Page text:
The federal government has bagged an unprecedented $360 million from household bank accounts since a controversial change to unclaimed money laws, figures from the Australian Securities and Investments Commission show.
Pensioners and others saving for a rainy day have reported trying to access their savings only to discover their money had been seized by the government because it had been dormant for three years or more.
The government has collected more money from inactive bank accounts under the three-year rule than the total amount captured in the past five decades combined.
Nearly $360 million from 80,000 accounts was funnelled into government coffers in the year to May after Labor lowered the threshold, eclipsing the $330 million netted between 1959 and 2012, during which time idle accounts could only be touched after seven years.
The Treasury now looks poised to raise the threshold in the face of fierce lobbying from the banking industry, with Finance Minister Mathias Cormann releasing a discussion paper on changing the definition of inactivity from three years to five. Such a change would halve the number of inactive accounts taken by the government each year, he said.
"These changes caused substantial disruption to account holders … and to industry, with businesses forced to rapidly implement new and costly systems. We want to reduce the regulatory burden of these laws."
Australian Bankers' Association chief executive Steven Munchenberg said the legislation was a "rushed" budget-boosting exercise that angered customers whose accounts were in fact not lost or forgotten. "We have grandparents who put money aside for their grandkids' future … and farmers who have set aside money for a rainy day, but it was transferred to the government," he said.
He dismissed suggestions the banks wanted to reduce the flow of money to shore up their revenue. "To you or I, hundreds of millions of dollars might be a lot of money, but when you're looking at the funding level of banks, it's all trivial."
But consumer group Choice said it supported the three-year provision because high bank fees could "eat away" at inactive accounts.
"Extending the period of time unclaimed money could remain in an inactive account … is not in a consumer's best interests. Missing money shouldn't be whittled away by industry through penalties and fees," said spokesman Tom Godfrey.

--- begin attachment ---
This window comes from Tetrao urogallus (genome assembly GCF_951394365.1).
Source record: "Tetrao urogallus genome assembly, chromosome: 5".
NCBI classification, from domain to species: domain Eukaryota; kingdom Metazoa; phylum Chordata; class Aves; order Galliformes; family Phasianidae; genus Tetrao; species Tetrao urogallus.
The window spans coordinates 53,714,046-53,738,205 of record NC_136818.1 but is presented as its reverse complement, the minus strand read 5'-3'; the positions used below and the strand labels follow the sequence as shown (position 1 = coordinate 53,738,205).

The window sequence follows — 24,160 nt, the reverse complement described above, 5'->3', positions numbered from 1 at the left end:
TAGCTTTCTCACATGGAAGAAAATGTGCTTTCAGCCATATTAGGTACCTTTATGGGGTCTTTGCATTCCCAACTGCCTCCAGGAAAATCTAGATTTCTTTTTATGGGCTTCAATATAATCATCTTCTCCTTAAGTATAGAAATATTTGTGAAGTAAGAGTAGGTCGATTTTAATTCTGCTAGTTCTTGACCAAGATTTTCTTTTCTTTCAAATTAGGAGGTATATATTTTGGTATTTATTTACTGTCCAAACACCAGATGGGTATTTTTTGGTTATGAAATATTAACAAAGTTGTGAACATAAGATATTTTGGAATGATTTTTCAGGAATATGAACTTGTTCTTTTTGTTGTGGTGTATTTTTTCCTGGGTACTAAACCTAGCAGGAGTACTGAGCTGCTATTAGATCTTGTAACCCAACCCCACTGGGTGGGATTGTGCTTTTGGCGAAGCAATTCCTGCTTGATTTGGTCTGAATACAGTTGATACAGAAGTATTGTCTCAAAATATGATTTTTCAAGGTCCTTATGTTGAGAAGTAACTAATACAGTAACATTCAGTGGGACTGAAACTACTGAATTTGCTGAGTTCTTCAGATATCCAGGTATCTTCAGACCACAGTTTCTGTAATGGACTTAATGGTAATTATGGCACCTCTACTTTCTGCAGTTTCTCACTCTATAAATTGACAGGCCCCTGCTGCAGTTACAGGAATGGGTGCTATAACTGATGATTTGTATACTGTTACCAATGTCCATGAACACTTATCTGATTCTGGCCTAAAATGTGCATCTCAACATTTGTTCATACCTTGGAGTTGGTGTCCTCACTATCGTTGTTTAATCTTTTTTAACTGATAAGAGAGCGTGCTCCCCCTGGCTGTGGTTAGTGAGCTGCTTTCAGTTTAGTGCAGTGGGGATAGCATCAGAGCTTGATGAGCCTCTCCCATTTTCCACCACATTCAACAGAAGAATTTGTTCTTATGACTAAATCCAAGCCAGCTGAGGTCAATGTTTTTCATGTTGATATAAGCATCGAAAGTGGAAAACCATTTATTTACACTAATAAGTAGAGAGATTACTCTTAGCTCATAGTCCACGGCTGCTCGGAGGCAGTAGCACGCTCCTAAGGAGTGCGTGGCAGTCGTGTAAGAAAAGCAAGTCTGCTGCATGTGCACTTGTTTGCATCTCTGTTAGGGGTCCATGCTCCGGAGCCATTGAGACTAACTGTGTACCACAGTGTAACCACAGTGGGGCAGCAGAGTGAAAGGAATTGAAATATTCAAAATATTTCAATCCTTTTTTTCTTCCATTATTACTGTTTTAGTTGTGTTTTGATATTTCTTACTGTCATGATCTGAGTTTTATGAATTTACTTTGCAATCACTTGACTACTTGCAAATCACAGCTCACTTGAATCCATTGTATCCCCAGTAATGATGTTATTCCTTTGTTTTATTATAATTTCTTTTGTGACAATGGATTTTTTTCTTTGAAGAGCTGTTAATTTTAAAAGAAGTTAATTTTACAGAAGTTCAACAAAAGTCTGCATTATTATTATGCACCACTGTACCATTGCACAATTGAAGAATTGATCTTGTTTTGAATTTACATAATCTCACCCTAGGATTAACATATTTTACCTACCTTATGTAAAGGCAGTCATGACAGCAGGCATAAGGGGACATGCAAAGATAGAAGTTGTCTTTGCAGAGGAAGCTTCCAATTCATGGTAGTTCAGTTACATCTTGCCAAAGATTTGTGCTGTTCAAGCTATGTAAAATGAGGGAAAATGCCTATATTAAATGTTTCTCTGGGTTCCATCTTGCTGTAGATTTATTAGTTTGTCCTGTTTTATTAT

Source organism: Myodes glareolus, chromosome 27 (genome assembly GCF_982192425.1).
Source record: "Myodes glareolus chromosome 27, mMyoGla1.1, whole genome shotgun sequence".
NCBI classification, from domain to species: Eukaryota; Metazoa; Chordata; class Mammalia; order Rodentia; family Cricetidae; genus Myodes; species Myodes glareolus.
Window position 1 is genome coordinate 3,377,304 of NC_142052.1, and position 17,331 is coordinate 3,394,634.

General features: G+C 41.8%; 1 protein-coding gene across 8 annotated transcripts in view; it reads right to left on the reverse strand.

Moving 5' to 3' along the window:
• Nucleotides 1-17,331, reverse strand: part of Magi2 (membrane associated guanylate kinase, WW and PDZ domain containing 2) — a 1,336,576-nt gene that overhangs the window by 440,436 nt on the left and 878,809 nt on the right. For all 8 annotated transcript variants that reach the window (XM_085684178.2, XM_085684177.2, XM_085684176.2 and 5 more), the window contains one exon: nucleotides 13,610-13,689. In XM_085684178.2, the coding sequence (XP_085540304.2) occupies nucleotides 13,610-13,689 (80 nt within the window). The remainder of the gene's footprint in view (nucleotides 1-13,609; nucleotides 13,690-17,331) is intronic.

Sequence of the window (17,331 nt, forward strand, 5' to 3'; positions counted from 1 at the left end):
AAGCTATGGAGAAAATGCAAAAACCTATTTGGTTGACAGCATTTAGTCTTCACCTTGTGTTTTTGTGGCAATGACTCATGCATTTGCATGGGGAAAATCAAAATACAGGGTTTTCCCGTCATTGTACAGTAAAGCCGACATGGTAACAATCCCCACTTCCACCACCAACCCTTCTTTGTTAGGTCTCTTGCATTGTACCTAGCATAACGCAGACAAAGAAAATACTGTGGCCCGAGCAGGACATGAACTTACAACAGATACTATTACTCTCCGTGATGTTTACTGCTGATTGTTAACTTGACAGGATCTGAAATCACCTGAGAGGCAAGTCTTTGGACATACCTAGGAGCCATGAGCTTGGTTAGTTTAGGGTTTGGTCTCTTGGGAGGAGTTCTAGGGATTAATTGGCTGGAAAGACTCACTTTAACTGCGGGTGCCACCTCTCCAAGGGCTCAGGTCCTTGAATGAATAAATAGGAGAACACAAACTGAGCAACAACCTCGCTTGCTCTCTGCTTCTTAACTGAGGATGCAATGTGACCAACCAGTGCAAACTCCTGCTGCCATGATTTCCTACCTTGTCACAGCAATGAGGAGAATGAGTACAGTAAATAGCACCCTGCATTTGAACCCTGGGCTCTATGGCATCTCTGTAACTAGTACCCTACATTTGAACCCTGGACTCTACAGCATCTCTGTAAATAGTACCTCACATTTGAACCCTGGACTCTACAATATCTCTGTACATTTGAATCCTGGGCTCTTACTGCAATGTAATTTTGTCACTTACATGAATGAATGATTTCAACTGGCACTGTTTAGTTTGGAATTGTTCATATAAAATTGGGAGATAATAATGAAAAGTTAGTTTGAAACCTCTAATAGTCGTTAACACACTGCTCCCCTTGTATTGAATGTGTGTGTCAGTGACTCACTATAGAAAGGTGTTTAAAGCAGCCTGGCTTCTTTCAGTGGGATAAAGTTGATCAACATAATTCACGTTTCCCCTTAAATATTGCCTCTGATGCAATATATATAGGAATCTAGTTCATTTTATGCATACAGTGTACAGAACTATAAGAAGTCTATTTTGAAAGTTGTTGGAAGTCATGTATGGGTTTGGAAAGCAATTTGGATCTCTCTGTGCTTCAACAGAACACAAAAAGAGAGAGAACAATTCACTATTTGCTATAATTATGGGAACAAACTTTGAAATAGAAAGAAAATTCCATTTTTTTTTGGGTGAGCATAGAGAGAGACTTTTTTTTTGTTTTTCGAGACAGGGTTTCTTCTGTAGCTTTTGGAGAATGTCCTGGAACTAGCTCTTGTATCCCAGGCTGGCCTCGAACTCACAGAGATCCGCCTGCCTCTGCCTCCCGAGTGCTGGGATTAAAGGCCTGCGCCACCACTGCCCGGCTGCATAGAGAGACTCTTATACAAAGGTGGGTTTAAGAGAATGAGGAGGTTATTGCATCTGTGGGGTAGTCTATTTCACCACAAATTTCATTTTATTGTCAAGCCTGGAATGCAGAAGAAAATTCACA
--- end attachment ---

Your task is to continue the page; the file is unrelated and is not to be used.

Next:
ASIC said the chief purpose of the laws was to reunite people with lost accounts before funds were eroded by fees, charges and inflation. It refused to detail how much had been successfully claimed in the past year, but in 2012 ASIC returned $62 million, of which $33 million was from inactive bank accounts.
Kim Taylor, a marketing consultant from Randwick, deposited a few thousand dollars into an ING account with the intention of leaving it aside and letting it accumulate interest. Now the balance sits at zero.
''I wanted the money to sit there as a maternity leave thing. I left it there thinking that's my little luxury nest egg. I have four children under the age of nine, and I work full-time; getting the paperwork sorted to get the money back has been painful.''
Connie Franze, 68, and her son Vince, 45, are trying to reclaim their life savings of more than $12,000 that was taken by the government last June. ''I saved for 45 years … It was my carer's pension and his disability pension,'' said the retiree from Hurstville.
Ms Franze opened the Commonwealth Bank account 45 years ago, squirrelling away a small portion of her $50-a-week earnings from growing and selling plants. The pair were saving for a trip to Italy to visit her mother.
''She was 100 years old. I wanted to take money out. They wouldn't give me the money … [and then] my mother died this year. The last time I saw her was 20 years ago.''
Last Wednesday, Edward Manning, 62 of Oakdale, reclaimed a "substantial" sum that had been transferred to the government in March. The Citibank account held his inheritance. "For two months we had to draw back on our mortgage and the mortgage has increased … It was frustrating," he said.
The amounts seized from individual accounts range from a few cents to close to $2 million, although more than 90 per cent are worth less than $5000.